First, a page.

You may have seen videoclips of baby turtles that have just hatched making the dangerous journey across sandy beaches to the ocean. After this ordeal has been survived, dodging predators such as crabs and birds, it’s not all smooth sailing for the green sea turtle. Tiger sharks are considered to be the main predator threatening the turtles’ lives, that is, if you don’t take humans into account.
The green sea turtle is a threatened species. This is why the green sea turtle now has a global protection status. When you think about human threat to turtles, you might immediately think of the impact of pollution on the turtle population of the world. We all try to use paper straws instead of plastic ones to save them, and to not litter any plastic because the poor creatures might end up stuck in plastic garbage floating around the ocean. But even before the mass production of these polluting single use plastics, humans had already posed a very serious threat to sea turtles. How so?
Turtle death by humans: eat (plastic) or be eaten
Turtles have been quite a popular food throughout history. Their meat has long been eaten in a number of places around the world, for example in China, Malaysia, Taiwan, Singapore, Japan, and Indonesia. Turtles are also consumed in the Caribbean, which is where the British learned about turtle soup. In her 2010 book Soup: a global history¸ Janet Clarkson explains that “it is difficult to overestimate the magnitude of the demand for turtles” during the time turtle soup was popular in Britain. At least fifteen thousand live turtles were shipped from the West Indies to Britain!
The Brits were very fond of a good bowl of turtle soup indeed, but the dish was a delicacy. It took quite some effort to import the turtles, and the animals became increasingly rare as time went on. After all, the British were severely overfishing them due to their popularity. The rarer they became, the more expensive they became as well. Turtle soup became a dish that was stereotypical for the upper classes of British society. Clarkson states that “From 1761 to 1825 [turtle soup] was never absent from the London Lord Mayor’s Day Banquet. It is probably not unreasonable to hold several generations of aldermen (high-ranking councilman) and other civic leaders responsible for eating the turtle almost to extinction.”
Let them eat turtle soup
As a result of turtle meat becoming a delicacy for the elites, turtle soup became a subject of political debate. Its consumption was used as an example of how wasteful the elites were, causing widespread malcontent among the broader public due to concerns about hunger among the masses. A whole host of satirical cartoons were produced exemplifying exactly this notion. One example of this is shown below.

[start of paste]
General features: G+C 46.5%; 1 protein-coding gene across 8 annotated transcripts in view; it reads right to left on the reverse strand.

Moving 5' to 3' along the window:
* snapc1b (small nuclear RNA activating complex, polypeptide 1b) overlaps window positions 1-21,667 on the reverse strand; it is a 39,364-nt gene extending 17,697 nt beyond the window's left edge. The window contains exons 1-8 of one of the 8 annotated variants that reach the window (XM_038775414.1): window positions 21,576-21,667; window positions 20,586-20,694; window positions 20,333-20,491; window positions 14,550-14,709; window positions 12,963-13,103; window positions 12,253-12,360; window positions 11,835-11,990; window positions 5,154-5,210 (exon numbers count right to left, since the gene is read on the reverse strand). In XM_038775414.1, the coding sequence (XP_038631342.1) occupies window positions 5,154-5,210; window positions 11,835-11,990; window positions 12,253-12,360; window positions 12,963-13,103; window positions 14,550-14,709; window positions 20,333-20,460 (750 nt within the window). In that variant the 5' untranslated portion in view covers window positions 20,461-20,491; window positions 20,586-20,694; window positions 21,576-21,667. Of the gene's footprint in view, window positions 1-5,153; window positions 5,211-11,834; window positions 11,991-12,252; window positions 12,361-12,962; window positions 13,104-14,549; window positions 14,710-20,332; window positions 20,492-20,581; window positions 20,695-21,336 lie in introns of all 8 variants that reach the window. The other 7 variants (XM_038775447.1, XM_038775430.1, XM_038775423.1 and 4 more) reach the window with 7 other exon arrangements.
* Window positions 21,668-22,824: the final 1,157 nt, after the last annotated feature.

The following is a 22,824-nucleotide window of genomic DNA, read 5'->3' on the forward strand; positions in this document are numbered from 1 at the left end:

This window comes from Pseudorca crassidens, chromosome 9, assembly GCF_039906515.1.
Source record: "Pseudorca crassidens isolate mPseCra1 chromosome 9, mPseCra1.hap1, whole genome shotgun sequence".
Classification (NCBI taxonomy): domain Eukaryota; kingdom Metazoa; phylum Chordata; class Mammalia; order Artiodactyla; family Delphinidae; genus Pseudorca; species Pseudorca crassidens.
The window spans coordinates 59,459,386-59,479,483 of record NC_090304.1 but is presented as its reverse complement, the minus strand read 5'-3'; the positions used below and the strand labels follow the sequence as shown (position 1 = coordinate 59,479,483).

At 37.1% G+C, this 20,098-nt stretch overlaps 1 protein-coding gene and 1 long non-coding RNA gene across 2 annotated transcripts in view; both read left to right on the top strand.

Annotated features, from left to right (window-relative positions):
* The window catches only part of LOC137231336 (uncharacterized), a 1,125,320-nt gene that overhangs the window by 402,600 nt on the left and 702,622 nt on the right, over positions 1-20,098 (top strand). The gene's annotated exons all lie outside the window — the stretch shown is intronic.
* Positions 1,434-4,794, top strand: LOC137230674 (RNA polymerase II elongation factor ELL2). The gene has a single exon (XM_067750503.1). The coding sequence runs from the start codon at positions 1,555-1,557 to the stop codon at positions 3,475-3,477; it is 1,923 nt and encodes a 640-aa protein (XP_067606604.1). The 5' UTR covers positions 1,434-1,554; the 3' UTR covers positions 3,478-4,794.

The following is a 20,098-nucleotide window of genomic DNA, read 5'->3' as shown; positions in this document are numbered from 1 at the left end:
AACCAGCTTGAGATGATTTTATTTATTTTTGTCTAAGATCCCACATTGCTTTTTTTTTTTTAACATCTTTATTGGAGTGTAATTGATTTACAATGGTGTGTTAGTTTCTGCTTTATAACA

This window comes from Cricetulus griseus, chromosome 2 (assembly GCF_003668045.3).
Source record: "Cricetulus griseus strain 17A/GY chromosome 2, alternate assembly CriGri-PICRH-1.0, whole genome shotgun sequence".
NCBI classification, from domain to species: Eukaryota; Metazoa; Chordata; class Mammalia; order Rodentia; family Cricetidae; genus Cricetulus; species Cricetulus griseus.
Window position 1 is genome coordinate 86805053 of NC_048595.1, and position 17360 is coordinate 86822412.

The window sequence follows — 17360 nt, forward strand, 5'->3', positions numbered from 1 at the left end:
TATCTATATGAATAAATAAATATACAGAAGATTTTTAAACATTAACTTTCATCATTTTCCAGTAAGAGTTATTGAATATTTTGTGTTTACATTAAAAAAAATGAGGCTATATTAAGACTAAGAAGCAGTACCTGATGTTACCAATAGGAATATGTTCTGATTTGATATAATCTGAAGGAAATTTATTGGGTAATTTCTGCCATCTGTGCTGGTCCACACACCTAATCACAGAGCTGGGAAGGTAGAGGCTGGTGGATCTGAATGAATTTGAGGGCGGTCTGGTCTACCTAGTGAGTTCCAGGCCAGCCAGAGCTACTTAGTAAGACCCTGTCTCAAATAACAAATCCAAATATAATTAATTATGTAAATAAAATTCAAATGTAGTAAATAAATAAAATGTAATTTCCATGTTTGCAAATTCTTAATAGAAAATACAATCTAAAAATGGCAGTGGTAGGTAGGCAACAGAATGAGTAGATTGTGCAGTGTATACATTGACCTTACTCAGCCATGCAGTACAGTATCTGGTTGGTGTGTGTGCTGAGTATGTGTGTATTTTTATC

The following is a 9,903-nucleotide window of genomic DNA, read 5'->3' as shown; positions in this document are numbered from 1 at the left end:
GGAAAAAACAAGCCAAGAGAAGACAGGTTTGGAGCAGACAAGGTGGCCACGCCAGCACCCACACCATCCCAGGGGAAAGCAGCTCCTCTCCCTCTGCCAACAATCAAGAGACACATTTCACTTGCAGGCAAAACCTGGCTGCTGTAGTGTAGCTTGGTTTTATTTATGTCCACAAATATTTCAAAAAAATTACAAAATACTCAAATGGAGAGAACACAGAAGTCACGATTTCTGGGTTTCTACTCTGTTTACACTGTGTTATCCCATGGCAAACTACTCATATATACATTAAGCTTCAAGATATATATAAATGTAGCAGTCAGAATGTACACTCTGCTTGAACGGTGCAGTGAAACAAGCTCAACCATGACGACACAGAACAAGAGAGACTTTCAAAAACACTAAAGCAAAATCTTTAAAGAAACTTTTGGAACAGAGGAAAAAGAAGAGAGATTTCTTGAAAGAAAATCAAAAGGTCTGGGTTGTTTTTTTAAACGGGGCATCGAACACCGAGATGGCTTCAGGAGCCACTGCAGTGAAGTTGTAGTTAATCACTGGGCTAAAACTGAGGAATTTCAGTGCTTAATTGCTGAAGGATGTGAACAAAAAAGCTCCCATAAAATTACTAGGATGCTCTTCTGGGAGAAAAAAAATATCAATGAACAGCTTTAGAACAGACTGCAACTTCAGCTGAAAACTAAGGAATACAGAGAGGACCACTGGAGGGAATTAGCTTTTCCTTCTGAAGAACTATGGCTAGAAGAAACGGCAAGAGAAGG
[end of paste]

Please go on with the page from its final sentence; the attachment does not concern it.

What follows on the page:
Forgone but not forgotten
Due to the building pressure from broader society and the sharp increase in price of turtle meat (as the creatures had been hunted nearly to extinction), the consumption of turtle soup in Britain eventually declined. But the taste for turtle soup never disappeared… It was such a scrumptious dish, how could one live without? Fret not, all you fancy people, an alternative exists. Various kinds of meat from a calf’s head were found to have a similar taste and texture to turtle meat, making it the ideal substitute to make what would be known as mock turtle soup. Calf’s head soup was an already existing dish before this whole turtle matter came up, but mock turtle soup sounds a bit fancier doesn’t it?
A seasoning package produced around 1935. A 3D model of the box can be viewed through the digital catalogue of the Alimentarium, a Nestlé foundation. These seasoning blends did not disappear when the consumption of turtle in the UK declined. Instead, they were used to prepare mock turtle soup.
Real turtle soup is still consumed in numerous places around the world, the United States being one of them. The history of turtle soup as a dish, in the British context specifically, is linked to colonial exploitation of natural resources as well as class tension within British society. The dish itself was exported from another cultural setting to Britain as a delicacy, and the turtles were hunted and transported in such great quantities that it severely endangered the species, effectively depleting a natural resource. In Britain, turtle soup became a symbol of privileged waste and elitist disregard. The wealthy stuffed themselves with this exotic meat out of sheer gluttony, even though it could very well kill them, while the poor starved.
If you have never tried turtle soup before, I bet this blogpost has made you quite curious. Since we are concerned about the green sea turtle’s conservation status, I shall encourage you to try the following recipe for mock turtle soup, rather than to try to get your hands on some actual turtle meat.
Calf’s head unavailable? Try this vegan recipe:
Written by L.C. Boutros
Clarkson, Janet (2010). Soup : a global history. London: Reaktion. pp. 115–118.
McMillen, Krystal. “Eating Turtle, Eating the World: Comestible Things in the Eighteenth Century.” In Eighteenth-Century Thing Theory in a Global Context, 236–253. Routledge, 2013.